We are loved to give love away to the world (Mark 16:15-18)

Today the Church celebrates the conversion of one of the greatest followers of Jesus: the apostle Saint Paul. When we first meet Paul in the Acts of the Apostles, he is clearly a young rabbi who had a hatred for the followers of Jesus. As St. Stephen was being stoned, those who took part in his martyrdom laid their cloaks at Paul’s feet. This zealot is described as entering house after house and dragging men and women out to hand them over for imprisonment (cf. Acts 8:3b).

As Paul approached Damascus with letters to bring back to Jerusalem any he found living as followers of the Way, Jesus met him. Surrounded by blinding light, Paul, who had been “breathing out murderous threats against the Lord’s disciples,” was humbled to the ground. Instead of speaking, he was made to listen. This heart that had been filled with such hatred for the followers of Jesus found, suddenly and immediately, a love beyond his comprehension from the very one he had been persecuting.

“I am Jesus, whom you are persecuting,” Jesus told him. “Now get up and go into the city, and you will be told what you must do” (v 5-6).

Paul’s call, his conversion, left him blind, and like a child, he was led into Damascus where he was baptized three days later by Ananias, a member of the community of disciples he had intended to round up and take back to Jerusalem for punishment.

Paul was called. Paul was converted, changed, transformed. Paul was baptized so that he would carry out the mission Jesus had chosen him for: to go into the whole world, far beyond the boundaries of Jerusalem, to proclaim the good news to every creature.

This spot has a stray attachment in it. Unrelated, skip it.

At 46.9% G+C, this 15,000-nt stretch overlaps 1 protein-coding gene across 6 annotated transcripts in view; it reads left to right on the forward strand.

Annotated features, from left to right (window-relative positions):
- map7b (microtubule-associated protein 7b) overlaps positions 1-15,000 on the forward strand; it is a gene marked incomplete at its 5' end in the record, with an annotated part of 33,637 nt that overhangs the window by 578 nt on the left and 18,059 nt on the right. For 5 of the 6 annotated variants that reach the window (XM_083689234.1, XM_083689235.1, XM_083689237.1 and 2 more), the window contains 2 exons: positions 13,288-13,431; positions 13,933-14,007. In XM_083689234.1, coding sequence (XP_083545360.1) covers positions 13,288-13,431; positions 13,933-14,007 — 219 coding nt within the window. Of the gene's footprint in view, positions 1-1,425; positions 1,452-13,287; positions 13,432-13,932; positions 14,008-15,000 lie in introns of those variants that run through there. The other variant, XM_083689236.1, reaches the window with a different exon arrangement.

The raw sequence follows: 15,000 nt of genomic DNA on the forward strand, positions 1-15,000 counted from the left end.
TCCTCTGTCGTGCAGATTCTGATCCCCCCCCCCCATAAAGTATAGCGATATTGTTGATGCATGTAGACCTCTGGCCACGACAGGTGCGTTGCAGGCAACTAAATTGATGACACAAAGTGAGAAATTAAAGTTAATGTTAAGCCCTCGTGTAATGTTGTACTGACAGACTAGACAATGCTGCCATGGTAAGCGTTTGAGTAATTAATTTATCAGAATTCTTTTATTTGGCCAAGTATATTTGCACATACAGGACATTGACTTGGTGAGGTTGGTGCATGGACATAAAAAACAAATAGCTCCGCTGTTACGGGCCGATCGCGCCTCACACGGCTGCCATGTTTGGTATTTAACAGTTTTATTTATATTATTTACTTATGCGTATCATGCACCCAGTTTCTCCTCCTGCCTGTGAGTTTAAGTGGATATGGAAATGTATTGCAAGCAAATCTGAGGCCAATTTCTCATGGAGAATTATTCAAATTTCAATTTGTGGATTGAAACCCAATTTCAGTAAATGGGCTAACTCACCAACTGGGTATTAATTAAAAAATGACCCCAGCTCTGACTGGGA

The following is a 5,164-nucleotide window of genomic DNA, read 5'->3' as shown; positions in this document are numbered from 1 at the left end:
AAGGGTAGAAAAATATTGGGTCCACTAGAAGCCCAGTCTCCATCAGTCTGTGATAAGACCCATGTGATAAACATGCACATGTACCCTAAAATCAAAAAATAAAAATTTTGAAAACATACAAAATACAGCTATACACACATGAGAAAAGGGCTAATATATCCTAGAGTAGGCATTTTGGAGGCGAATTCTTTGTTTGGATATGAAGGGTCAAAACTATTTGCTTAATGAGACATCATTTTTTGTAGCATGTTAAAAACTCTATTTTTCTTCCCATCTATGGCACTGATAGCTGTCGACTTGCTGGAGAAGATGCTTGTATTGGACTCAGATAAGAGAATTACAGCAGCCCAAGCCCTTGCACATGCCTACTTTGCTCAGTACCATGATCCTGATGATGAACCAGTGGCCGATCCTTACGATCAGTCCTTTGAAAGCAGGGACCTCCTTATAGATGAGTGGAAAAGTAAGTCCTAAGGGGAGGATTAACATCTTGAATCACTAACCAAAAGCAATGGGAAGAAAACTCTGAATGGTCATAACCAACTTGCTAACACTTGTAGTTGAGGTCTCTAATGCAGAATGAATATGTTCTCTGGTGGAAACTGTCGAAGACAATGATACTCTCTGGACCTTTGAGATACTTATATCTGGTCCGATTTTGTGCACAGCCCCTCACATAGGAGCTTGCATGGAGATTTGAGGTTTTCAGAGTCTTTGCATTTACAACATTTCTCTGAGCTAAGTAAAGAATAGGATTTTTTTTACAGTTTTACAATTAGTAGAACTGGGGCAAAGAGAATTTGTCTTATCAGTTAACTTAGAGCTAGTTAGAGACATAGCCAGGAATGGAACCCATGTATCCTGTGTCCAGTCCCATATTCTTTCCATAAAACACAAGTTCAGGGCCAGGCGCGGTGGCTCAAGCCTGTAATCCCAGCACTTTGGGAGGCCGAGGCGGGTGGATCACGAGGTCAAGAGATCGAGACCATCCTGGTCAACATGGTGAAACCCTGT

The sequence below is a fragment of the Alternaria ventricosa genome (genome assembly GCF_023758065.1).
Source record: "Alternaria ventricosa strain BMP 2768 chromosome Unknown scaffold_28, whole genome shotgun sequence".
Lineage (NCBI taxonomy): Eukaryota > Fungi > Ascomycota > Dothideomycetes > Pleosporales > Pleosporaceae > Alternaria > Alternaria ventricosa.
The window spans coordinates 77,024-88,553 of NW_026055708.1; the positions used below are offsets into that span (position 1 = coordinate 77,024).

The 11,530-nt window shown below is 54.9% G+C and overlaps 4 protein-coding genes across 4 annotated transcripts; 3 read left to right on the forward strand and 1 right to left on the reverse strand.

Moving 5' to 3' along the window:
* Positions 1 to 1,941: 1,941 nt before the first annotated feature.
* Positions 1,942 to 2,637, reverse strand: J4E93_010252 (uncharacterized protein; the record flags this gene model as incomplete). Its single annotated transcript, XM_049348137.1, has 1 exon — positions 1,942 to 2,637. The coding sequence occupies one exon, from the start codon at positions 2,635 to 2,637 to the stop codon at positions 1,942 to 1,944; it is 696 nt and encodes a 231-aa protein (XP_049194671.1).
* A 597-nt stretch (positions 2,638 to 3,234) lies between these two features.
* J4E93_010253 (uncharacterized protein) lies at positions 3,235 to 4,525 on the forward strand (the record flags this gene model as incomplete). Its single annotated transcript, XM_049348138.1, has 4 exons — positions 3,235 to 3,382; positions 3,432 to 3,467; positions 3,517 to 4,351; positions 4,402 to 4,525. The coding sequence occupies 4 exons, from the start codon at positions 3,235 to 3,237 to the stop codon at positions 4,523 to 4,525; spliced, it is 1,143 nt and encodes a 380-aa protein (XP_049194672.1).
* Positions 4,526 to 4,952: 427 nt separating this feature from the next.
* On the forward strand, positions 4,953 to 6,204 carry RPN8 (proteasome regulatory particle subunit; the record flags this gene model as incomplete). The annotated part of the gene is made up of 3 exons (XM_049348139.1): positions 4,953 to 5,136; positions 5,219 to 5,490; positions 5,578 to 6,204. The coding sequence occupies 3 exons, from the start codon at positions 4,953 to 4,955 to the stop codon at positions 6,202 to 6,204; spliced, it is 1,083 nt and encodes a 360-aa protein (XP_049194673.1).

Paul’s call has become the paradigm of every Christian calling since. We are called not for ourselves, but for others. We are loved, not to hold that sense of God’s love for us close to our own hearts, but to give it away to as many people as possible. We are transformed so that we might radiate to the world what it is to be truly human, truly Christ-like, totally Christian. In other words, today’s feast is a window onto the most important task you and I have on this earth: “Go into the whole world and proclaim the gospel to every creature.”

After Paul regained his sight, he immediately began to preach to the Jews of Damascus about Jesus. He was met with disbelief and threats against his life. Paul had to learn that this mission to go to the very ends of the earth spurred on by the love of Christ, though a huge task, wasn’t going to be accomplished on his own terms. Eventually, he was sent away by the disciples to Tarsus. For three years he waited in study and prayer until Barnabas remembered him and thought he might be able to help out the community in Antioch.

The Church is given a great commission to proclaim the gospel to every creature, and yet in our experience, the best and the brightest and the most promising people are often sidelined or walk away. People don’t get along and it seems that perfect opportunities are missed. There is so much to do we want to get started right away, throwing ourselves into the project, and God tells us to wait and study and pray. We devise strategies and develop plans, and God undoes them all to bring about his own. Sometimes I feel that these are the signs that accompany those who believe. More than healing the sick and driving out demons, speaking new languages, and picking up serpents with our bare hands, God leaves us in confusion and humility as we wait upon his Word. What set-back or suffering are you bearing for the sake of the Gospel?

You and I are commissioned to share with every person on this earth the story of Christ’s life, death and resurrection. To whom is God sending you today to share the good news?

Praying with this passage of Scripture

Lectio Divina is a way of listening to God as he speaks in his Word. It is a practice of communicating with God through Scripture and attending to God’s presence and what he wishes to tell us. In this slow and prayerful reading of the Word of God, we allow ourselves to be transformed by the Spirit who forms us into the image of Christ.
There are four movement in Lectio Divina: Read (lectio), Meditate (meditation), Pray (oratio), Contemplate (contemplation).